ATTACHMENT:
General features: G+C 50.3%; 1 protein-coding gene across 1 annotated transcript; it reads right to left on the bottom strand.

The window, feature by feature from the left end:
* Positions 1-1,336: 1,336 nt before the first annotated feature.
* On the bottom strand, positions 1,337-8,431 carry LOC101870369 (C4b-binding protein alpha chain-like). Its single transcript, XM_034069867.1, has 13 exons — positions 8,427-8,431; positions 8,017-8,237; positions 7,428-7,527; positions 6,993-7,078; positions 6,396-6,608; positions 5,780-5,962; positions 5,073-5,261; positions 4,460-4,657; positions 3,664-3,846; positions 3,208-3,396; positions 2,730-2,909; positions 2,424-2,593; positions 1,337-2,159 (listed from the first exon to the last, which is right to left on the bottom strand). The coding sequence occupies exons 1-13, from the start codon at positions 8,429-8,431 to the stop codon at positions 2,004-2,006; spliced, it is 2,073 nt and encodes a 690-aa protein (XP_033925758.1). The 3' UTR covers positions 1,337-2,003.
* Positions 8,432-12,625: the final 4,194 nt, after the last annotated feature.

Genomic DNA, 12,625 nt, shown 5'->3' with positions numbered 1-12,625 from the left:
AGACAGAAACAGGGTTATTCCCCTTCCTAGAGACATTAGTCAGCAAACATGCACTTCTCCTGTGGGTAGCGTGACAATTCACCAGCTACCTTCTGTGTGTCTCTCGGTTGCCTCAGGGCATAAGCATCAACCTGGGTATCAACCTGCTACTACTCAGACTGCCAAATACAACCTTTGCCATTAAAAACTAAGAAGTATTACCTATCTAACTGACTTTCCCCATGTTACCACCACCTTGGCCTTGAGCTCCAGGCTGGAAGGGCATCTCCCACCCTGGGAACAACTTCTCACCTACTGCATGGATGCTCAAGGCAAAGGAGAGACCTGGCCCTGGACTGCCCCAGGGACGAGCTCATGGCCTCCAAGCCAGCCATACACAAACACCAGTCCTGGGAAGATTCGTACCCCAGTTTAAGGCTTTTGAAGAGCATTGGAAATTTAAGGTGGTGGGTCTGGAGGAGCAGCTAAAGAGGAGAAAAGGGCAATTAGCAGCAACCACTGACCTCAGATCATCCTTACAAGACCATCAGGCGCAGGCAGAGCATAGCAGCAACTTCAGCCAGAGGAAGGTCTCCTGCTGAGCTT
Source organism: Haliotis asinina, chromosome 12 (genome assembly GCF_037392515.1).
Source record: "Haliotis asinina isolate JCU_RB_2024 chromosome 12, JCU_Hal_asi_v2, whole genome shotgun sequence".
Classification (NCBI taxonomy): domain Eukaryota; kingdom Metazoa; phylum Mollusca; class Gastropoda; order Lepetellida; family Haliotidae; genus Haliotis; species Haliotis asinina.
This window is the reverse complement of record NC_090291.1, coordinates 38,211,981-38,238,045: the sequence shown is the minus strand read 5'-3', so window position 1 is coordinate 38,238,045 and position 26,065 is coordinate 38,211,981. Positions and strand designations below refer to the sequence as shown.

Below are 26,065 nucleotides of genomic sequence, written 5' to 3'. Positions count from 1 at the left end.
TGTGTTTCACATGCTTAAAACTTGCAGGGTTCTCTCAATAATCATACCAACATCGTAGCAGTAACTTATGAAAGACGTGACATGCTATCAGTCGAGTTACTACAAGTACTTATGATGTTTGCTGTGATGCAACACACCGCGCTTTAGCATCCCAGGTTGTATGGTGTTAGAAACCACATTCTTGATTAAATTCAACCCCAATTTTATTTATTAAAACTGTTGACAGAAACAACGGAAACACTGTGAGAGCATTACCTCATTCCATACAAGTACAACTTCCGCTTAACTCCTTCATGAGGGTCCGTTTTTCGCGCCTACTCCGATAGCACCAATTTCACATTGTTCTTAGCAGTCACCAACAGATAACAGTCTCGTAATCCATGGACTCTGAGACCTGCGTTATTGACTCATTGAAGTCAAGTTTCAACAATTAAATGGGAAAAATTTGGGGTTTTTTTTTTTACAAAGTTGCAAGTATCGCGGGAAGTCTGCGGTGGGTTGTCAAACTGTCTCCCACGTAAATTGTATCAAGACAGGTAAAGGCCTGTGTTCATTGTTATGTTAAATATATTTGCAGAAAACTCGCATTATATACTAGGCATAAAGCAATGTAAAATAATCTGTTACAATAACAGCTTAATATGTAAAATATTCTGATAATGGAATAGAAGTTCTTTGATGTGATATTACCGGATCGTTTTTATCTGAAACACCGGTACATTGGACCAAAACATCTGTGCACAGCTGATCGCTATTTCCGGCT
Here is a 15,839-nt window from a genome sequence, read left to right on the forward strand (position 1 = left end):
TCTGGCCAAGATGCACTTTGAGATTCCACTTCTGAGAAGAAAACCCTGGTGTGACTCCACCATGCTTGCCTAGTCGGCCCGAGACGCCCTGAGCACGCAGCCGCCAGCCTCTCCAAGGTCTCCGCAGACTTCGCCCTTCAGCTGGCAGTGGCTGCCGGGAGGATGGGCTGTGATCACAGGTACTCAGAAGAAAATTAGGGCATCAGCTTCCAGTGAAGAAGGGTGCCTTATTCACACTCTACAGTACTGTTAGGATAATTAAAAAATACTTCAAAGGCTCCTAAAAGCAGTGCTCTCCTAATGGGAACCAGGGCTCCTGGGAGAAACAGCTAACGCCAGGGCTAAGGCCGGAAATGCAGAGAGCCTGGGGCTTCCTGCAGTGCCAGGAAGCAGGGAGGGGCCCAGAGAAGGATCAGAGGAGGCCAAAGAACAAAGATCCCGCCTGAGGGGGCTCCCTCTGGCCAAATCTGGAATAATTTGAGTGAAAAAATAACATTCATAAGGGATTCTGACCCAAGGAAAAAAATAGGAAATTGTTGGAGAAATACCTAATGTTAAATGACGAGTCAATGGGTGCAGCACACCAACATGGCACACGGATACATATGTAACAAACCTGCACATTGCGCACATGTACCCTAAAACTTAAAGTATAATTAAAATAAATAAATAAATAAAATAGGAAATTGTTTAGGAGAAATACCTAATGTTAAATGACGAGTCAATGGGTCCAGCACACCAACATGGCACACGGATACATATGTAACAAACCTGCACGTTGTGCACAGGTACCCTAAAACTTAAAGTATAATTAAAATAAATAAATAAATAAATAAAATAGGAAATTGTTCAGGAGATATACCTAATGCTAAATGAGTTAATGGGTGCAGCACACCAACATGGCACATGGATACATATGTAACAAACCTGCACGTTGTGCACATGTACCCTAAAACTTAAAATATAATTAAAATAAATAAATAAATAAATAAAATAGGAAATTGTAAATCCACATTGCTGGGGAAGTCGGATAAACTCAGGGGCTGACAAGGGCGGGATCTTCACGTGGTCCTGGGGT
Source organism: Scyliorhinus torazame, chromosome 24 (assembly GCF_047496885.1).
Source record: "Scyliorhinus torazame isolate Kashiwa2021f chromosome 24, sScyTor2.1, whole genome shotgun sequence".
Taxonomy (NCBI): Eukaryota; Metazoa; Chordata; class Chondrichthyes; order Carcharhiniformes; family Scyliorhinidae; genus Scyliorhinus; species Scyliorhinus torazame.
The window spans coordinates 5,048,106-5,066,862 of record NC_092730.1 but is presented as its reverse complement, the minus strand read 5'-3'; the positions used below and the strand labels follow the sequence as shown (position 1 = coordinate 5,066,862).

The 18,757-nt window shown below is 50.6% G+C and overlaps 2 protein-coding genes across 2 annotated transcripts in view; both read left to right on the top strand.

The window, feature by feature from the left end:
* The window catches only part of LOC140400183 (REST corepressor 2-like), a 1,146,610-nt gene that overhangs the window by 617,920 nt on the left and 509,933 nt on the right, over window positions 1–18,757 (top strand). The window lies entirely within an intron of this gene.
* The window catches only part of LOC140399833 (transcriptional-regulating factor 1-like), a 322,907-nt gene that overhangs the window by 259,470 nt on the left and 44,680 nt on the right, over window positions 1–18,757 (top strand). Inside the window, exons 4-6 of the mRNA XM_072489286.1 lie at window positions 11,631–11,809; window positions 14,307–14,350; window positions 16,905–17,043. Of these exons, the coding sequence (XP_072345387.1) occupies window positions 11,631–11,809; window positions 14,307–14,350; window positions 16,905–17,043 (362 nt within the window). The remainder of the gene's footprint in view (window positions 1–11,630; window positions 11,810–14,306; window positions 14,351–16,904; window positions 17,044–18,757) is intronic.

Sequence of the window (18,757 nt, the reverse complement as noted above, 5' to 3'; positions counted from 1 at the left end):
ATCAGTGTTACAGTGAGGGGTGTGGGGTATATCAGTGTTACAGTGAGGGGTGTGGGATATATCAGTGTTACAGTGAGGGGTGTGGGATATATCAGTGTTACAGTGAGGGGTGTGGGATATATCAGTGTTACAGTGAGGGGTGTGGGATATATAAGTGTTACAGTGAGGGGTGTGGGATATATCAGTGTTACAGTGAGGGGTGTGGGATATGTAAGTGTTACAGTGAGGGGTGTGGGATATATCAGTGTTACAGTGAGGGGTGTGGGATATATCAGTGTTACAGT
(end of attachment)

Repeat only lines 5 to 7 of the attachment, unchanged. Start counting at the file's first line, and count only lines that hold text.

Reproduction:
* Positions 8,432-12,625: the final 4,194 nt, after the last annotated feature.

Genomic DNA, 12,625 nt, shown 5'->3' with positions numbered 1-12,625 from the left:
AGACAGAAACAGGGTTATTCCCCTTCCTAGAGACATTAGTCAGCAAACATGCACTTCTCCTGTGGGTAGCGTGACAATTCACCAGCTACCTTCTGTGTGTCTCTCGGTTGCCTCAGGGCATAAGCATCAACCTGGGTATCAACCTGCTACTACTCAGACTGCCAAATACAACCTTTGCCATTAAAAACTAAGAAGTATTACCTATCTAACTGACTTTCCCCATGTTACCACCACCTTGGCCTTGAGCTCCAGGCTGGAAGGGCATCTCCCACCCTGGGAACAACTTCTCACCTACTGCATGGATGCTCAAGGCAAAGGAGAGACCTGGCCCTGGACTGCCCCAGGGACGAGCTCATGGCCTCCAAGCCAGCCATACACAAACACCAGTCCTGGGAAGATTCGTACCCCAGTTTAAGGCTTTTGAAGAGCATTGGAAATTTAAGGTGGTGGGTCTGGAGGAGCAGCTAAAGAGGAGAAAAGGGCAATTAGCAGCAACCACTGACCTCAGATCATCCTTACAAGACCATCAGGCGCAGGCAGAGCATAGCAGCAACTTCAGCCAGAGGAAGGTCTCCTGCTGAGCTT